Abstract and Keywords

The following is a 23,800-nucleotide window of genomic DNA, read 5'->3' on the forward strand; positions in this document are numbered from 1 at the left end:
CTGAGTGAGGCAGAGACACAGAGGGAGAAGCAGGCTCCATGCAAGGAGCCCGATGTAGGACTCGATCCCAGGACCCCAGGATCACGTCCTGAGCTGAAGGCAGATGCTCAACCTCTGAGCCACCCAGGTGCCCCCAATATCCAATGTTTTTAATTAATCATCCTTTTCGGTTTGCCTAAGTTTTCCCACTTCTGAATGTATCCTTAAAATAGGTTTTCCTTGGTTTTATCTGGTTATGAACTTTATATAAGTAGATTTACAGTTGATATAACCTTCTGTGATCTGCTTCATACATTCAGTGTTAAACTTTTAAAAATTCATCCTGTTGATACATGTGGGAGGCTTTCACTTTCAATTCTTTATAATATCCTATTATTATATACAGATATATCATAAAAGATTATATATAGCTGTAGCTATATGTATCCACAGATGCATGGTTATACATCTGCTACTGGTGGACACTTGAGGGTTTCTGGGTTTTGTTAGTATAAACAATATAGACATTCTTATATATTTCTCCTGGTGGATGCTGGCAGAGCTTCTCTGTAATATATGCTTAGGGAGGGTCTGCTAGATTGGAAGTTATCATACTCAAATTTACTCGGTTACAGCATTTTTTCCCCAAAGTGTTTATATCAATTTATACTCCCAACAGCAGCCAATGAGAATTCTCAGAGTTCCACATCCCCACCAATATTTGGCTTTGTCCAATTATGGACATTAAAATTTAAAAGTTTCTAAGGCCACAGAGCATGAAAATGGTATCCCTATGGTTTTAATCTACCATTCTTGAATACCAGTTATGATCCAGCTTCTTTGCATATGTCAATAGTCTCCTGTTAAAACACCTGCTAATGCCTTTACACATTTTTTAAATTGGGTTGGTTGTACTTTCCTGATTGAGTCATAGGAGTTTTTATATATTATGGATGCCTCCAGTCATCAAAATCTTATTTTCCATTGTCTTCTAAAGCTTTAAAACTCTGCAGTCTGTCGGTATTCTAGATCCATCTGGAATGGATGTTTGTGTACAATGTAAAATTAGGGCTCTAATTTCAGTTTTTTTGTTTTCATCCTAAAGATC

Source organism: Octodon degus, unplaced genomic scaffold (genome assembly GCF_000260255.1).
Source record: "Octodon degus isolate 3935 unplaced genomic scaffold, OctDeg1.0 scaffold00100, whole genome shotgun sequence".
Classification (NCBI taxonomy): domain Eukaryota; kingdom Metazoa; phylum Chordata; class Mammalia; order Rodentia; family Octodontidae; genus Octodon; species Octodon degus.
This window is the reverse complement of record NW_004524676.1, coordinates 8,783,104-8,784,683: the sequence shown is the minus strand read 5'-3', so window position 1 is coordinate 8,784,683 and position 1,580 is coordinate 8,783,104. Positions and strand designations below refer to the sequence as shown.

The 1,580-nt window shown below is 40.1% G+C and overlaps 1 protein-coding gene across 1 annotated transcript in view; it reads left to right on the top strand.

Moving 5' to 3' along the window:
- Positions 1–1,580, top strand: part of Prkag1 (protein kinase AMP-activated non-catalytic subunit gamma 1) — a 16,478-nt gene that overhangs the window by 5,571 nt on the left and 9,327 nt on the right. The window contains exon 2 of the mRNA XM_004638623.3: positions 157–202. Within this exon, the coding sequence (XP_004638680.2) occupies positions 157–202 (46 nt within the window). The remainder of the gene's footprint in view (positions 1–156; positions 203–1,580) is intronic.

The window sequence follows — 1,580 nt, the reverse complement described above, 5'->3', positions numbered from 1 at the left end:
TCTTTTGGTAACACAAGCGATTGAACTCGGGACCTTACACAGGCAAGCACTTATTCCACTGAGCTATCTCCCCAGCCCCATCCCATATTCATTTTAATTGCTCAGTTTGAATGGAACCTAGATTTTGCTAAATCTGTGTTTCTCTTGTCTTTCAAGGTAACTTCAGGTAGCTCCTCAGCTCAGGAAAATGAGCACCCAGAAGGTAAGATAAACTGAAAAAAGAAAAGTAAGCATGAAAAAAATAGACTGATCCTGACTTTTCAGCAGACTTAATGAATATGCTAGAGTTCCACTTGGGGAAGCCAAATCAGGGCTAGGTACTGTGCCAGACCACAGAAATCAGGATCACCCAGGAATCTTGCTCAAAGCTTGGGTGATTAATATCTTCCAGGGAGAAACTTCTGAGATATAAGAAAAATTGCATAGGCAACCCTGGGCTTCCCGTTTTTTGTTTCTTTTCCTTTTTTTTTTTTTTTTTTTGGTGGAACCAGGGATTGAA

To speak of popular movements in Brazil before 1822 raises problems, especially if European and Atlantic contexts are considered. Who are the people, and how would they manifest themselves in a social formation marked by three centuries of slavery that not only deeply influenced the lives of Brazil's inhabitants but also articulated all economic and social relations, and radically demeaned the value of manual labour? Bondage in Brazil involved millions of slaves from Africa, and before that, the enslavement of thousands of indigenous peoples; this diversity occasioned much tension and conflict. Similarly, since Portuguese America was a group of colonial territories subject to a monarchical regime located on the other side of the Atlantic, animosities developed between those who lived in the kingdom (Reino) and those who lived and, more particularly, were born in America. Consequently, numerous social movements gained an anti-metropolitan, even anti-colonial, character without, until the early nineteenth century, mobilizing any significant popular participation. It is, therefore, important to differentiate between social movements and popular movements; the latter included slave rebellions.
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